This is based on a true story of a family of whales stuck under the freezing ice in Alaska and what happens next. A local news reporter recruits his ex, a Greenpeace volunteer, to save the family of gray whales. Then the whole world started to notice and the world's media descends on them all.

Drew Barrymore is a bit too annoying as a Greenpeace activist. She's too shrill and needed to tone down her performance. John Krasinski is great as the everyman. Ted Danson relishes his role as an oil tycoon a little too much. He may have been miscasted. Kristen Bell is good as the ambitious reporter.

First handicapped dolphins, now trapped whales, what's next autistic sharks?Reviewed byestreet-evaVote: 5/10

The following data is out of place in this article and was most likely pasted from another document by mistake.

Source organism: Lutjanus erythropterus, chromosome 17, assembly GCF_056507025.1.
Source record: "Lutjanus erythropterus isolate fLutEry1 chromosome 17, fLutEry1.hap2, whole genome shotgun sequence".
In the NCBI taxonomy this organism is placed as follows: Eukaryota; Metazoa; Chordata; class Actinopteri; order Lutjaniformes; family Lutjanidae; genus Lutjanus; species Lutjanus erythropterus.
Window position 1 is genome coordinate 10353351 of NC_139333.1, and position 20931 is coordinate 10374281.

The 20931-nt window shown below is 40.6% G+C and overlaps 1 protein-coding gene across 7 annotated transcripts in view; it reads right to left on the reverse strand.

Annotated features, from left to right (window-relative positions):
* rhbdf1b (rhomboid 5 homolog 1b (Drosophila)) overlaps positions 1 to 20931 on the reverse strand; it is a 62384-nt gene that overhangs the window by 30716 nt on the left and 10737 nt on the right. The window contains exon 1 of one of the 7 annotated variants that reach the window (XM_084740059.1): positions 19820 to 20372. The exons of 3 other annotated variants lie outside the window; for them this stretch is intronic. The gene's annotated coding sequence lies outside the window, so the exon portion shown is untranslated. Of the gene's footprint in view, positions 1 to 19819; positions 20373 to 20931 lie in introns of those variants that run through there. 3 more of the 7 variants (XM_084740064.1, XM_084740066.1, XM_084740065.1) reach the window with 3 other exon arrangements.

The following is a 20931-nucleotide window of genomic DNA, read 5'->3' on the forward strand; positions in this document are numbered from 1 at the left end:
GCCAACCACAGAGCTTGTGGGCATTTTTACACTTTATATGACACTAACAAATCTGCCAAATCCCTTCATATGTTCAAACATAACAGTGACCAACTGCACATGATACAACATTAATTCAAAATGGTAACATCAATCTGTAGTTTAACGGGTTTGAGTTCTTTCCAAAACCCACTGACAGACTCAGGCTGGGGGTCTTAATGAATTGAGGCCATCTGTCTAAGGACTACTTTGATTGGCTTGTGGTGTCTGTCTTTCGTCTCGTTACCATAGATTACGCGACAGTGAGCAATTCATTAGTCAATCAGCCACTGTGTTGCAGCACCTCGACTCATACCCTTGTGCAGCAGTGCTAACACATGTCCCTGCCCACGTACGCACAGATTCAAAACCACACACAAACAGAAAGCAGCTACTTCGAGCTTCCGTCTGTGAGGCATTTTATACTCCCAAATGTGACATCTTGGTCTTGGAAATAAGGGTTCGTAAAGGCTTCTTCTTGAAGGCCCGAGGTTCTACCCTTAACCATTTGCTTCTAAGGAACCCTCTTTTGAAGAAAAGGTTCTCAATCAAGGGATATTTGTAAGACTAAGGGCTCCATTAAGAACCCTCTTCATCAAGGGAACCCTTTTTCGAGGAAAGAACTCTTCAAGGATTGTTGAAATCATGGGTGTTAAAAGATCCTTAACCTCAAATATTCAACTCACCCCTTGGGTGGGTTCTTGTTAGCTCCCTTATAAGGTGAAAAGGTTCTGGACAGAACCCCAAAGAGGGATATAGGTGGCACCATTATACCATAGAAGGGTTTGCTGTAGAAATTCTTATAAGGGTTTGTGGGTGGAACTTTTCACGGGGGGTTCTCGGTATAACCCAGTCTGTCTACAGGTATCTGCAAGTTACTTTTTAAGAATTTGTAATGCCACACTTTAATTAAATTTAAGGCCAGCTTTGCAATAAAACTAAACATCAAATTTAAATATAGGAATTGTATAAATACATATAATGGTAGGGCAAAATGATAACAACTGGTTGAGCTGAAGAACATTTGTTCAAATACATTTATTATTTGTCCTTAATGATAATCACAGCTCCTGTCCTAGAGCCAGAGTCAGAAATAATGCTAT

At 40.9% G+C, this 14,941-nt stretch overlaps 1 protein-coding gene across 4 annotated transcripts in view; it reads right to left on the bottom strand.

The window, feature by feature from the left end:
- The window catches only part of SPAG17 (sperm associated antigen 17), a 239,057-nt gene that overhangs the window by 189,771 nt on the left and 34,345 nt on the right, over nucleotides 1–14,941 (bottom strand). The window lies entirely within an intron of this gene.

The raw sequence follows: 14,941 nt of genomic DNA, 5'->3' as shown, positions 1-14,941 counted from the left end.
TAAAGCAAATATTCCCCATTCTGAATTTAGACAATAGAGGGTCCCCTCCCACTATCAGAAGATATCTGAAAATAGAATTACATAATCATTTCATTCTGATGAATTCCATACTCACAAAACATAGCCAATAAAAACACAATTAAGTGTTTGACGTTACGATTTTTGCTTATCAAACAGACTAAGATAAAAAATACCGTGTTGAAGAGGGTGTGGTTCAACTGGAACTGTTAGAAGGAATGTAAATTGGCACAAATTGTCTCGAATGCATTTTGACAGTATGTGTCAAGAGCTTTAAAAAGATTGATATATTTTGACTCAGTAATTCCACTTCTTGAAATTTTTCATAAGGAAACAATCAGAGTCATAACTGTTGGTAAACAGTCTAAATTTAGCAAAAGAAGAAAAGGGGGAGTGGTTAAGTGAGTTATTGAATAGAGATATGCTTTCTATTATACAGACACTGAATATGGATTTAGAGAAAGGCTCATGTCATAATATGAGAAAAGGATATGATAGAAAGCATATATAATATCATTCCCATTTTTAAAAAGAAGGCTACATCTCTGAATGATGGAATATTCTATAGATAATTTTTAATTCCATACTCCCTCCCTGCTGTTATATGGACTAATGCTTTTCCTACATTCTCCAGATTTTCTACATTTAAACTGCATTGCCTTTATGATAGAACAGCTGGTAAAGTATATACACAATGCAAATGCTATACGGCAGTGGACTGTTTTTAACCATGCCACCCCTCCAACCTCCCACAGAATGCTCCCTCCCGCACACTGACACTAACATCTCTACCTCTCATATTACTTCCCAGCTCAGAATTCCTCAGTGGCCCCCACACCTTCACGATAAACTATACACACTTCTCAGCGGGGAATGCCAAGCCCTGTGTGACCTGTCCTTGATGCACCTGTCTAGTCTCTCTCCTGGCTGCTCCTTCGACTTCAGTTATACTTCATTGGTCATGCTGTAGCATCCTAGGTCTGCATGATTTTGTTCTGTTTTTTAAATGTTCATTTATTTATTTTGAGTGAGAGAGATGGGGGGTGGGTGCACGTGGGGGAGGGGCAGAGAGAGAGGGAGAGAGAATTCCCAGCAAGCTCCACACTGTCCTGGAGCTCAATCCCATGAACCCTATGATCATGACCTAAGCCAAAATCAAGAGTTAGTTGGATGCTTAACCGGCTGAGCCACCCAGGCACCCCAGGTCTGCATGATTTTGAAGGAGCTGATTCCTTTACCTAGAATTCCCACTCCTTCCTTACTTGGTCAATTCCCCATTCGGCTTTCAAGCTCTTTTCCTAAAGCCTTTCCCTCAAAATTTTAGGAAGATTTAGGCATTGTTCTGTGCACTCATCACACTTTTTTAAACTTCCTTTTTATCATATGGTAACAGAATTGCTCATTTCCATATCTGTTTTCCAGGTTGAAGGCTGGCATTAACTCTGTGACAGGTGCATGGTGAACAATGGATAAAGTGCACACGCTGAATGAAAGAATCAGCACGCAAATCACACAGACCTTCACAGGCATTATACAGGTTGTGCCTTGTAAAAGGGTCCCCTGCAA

"Big Miracle" like its contemporary film "The Grey" demonstrate that coming up with a compelling movie title is not so easy Mr. Smartypants. The title won't be putting any butts in seats but fairly good pacing and a compelling storyline tends to keep them there. Unlike "Free Willy" the three whales trapped in Alaskan ice only modestly get to know the movie goers, instead the film focuses more on the humans, their conflicting motivations and their increasingly irrational efforts at freeing these three particular grey whales. Drew Barrymore plays the shrill, scolding, Greenpeace activist at the center of a vortex that pulled in the Reagan Whitehouse, the media and even the Ruskies. Credit Barrymore for playing a, if not racist, then at least colonialist harpy with credible unattractiveness. She's not Charlize Theron in "Monster" but she plays an unpleasant character with veracity. John Krasinski plays John Krasinski, Ted Danson plays an oil executive with a heart of gold, and for some reason no one plays Ronald Reagan - we just see the back of his suit (an effect that just comes off as amateurish). Otherwise Ken Kwapis' production impresses with broad shots of the white wastelands of Northern Alaska and pretty snazzy animatronic whales. Kwapis also learned the lessons of "Whiteout" and allows his actors to walk around with exposed faces (in reality at 50 degrees below any body parts not covered would quickly fall off). On the downside, the script offers few memorable lines (an Alaskan native Mexican restaurant waitress is asked if she is Mexican and she responds "only at work" - that's about it), the characters' unwavering intent at saving these stupid whales feels smaltzy and what Adam sees in Rachel is never made clear. In short, older kids will enjoy it but a little too complicate for the younger set.